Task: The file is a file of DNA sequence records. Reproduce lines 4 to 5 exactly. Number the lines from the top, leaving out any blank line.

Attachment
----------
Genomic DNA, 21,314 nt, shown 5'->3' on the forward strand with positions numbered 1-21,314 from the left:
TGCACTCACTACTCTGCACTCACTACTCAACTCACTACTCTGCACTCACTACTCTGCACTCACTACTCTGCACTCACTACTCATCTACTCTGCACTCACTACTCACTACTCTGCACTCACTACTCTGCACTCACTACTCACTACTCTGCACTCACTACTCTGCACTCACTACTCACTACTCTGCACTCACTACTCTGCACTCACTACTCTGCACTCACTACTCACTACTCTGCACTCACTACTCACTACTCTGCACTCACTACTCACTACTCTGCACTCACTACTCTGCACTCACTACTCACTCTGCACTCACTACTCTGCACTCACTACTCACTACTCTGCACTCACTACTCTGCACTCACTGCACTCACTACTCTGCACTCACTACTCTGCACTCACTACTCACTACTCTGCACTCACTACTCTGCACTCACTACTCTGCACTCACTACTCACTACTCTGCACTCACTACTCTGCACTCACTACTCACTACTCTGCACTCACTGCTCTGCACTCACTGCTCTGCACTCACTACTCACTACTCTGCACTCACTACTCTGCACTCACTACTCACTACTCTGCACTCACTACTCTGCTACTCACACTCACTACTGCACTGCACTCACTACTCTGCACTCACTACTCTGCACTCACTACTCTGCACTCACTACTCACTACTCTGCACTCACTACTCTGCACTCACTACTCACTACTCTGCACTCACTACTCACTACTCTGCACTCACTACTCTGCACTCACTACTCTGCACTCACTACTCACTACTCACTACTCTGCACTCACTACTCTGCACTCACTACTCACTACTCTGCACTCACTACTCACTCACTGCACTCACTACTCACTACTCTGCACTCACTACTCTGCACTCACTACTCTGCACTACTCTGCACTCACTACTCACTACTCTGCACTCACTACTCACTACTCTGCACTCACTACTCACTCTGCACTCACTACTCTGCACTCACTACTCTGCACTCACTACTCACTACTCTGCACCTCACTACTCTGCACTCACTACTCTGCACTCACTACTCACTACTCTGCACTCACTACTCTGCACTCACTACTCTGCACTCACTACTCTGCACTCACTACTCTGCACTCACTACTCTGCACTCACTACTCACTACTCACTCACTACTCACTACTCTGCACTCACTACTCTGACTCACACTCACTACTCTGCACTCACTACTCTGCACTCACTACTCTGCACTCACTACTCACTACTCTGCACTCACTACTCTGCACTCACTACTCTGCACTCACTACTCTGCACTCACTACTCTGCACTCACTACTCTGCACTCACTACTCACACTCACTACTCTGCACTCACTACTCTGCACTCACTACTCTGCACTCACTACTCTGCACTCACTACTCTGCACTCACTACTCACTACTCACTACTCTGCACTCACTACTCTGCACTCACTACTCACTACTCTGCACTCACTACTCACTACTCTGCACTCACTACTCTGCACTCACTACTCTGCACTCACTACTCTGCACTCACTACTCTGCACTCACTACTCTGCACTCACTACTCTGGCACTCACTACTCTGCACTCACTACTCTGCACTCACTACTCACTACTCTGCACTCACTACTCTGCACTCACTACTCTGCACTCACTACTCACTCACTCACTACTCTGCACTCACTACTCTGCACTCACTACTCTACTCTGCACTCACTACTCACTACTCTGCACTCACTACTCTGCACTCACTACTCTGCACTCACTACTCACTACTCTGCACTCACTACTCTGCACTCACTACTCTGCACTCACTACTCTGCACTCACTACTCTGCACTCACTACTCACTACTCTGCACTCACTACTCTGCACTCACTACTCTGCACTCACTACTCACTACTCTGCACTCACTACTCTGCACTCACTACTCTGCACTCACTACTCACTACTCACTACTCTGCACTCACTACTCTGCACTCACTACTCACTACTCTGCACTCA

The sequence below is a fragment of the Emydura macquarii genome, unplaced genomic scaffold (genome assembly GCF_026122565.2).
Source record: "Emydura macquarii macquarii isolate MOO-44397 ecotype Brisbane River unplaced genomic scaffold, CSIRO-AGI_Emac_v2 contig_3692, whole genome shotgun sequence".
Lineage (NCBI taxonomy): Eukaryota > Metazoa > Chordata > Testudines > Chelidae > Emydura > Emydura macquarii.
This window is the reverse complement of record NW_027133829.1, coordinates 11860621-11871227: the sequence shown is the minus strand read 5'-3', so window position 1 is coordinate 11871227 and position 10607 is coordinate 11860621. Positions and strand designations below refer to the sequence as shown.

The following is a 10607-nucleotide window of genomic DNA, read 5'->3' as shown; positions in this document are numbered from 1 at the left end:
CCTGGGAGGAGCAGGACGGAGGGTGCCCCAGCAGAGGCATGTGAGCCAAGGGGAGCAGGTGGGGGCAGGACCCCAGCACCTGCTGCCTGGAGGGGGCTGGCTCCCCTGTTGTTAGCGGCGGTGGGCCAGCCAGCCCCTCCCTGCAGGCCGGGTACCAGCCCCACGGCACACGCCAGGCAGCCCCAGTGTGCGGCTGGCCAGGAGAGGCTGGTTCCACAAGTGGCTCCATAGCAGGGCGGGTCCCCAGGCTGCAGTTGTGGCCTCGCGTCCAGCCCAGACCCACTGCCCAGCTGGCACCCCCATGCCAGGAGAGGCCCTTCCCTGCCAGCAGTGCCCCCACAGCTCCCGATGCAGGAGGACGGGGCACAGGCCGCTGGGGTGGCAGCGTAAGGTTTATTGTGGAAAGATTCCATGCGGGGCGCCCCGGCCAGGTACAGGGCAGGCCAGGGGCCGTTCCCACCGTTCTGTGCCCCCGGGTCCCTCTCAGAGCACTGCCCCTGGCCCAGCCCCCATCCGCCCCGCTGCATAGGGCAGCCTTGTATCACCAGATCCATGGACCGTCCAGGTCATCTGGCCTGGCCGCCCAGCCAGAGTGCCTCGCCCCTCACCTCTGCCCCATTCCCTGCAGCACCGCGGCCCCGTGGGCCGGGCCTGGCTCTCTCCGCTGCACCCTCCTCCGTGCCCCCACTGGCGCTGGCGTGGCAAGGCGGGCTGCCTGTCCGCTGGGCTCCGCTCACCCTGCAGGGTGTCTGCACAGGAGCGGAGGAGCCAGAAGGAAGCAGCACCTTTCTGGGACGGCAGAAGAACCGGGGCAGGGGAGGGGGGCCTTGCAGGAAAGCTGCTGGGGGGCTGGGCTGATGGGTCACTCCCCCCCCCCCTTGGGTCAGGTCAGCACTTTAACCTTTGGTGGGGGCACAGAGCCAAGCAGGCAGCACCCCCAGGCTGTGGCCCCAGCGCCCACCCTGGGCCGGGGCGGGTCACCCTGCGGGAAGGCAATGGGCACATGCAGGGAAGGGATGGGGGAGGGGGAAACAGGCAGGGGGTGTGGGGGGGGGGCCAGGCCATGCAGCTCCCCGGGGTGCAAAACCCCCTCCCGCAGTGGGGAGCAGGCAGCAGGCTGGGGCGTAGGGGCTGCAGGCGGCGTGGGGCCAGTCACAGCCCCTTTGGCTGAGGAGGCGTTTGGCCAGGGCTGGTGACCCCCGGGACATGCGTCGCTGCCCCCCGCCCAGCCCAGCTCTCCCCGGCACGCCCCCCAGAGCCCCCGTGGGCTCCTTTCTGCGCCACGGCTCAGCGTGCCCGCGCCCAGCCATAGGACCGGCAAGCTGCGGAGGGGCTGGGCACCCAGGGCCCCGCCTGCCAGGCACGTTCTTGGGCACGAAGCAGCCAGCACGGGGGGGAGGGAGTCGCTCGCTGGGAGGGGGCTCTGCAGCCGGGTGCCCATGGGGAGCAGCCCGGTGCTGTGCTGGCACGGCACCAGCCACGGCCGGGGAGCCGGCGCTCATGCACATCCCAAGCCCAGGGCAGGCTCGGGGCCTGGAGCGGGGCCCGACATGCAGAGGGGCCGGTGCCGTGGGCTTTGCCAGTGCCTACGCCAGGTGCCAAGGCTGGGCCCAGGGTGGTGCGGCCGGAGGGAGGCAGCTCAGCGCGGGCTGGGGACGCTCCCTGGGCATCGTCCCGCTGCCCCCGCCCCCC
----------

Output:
Source record: "Emydura macquarii macquarii isolate MOO-44397 ecotype Brisbane River unplaced genomic scaffold, CSIRO-AGI_Emac_v2 contig_3692, whole genome shotgun sequence".
Lineage (NCBI taxonomy): Eukaryota > Metazoa > Chordata > Testudines > Chelidae > Emydura > Emydura macquarii.